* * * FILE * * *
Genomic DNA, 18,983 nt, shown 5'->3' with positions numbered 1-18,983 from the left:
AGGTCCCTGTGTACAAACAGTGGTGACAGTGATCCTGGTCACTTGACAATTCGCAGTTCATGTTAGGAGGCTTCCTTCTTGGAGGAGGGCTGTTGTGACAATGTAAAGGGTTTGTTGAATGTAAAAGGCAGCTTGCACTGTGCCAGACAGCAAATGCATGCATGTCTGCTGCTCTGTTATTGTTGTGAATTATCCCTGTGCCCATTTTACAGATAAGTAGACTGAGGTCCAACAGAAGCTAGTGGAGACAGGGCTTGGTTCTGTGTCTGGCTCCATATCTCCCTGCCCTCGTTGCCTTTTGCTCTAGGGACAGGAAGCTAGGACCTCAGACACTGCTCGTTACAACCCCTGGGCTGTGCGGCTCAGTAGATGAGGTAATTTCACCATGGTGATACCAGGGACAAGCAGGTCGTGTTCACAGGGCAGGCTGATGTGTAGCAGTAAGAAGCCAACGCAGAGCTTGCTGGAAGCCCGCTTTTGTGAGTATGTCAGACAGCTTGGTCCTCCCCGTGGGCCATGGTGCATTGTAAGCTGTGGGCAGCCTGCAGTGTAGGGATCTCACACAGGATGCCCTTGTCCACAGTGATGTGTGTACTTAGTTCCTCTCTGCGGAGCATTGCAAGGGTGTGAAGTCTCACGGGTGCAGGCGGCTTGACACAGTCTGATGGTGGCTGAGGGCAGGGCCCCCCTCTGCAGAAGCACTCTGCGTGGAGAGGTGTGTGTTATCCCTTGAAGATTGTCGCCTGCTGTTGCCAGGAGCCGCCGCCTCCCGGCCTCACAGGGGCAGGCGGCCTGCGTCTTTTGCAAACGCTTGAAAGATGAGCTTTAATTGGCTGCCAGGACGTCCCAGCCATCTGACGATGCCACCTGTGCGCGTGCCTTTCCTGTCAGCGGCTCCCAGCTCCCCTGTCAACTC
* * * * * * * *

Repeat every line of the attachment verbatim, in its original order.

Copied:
Genomic DNA, 18,983 nt, shown 5'->3' with positions numbered 1-18,983 from the left:
AGGTCCCTGTGTACAAACAGTGGTGACAGTGATCCTGGTCACTTGACAATTCGCAGTTCATGTTAGGAGGCTTCCTTCTTGGAGGAGGGCTGTTGTGACAATGTAAAGGGTTTGTTGAATGTAAAAGGCAGCTTGCACTGTGCCAGACAGCAAATGCATGCATGTCTGCTGCTCTGTTATTGTTGTGAATTATCCCTGTGCCCATTTTACAGATAAGTAGACTGAGGTCCAACAGAAGCTAGTGGAGACAGGGCTTGGTTCTGTGTCTGGCTCCATATCTCCCTGCCCTCGTTGCCTTTTGCTCTAGGGACAGGAAGCTAGGACCTCAGACACTGCTCGTTACAACCCCTGGGCTGTGCGGCTCAGTAGATGAGGTAATTTCACCATGGTGATACCAGGGACAAGCAGGTCGTGTTCACAGGGCAGGCTGATGTGTAGCAGTAAGAAGCCAACGCAGAGCTTGCTGGAAGCCCGCTTTTGTGAGTATGTCAGACAGCTTGGTCCTCCCCGTGGGCCATGGTGCATTGTAAGCTGTGGGCAGCCTGCAGTGTAGGGATCTCACACAGGATGCCCTTGTCCACAGTGATGTGTGTACTTAGTTCCTCTCTGCGGAGCATTGCAAGGGTGTGAAGTCTCACGGGTGCAGGCGGCTTGACACAGTCTGATGGTGGCTGAGGGCAGGGCCCCCCTCTGCAGAAGCACTCTGCGTGGAGAGGTGTGTGTTATCCCTTGAAGATTGTCGCCTGCTGTTGCCAGGAGCCGCCGCCTCCCGGCCTCACAGGGGCAGGCGGCCTGCGTCTTTTGCAAACGCTTGAAAGATGAGCTTTAATTGGCTGCCAGGACGTCCCAGCCATCTGACGATGCCACCTGTGCGCGTGCCTTTCCTGTCAGCGGCTCCCAGCTCCCCTGTCAACTC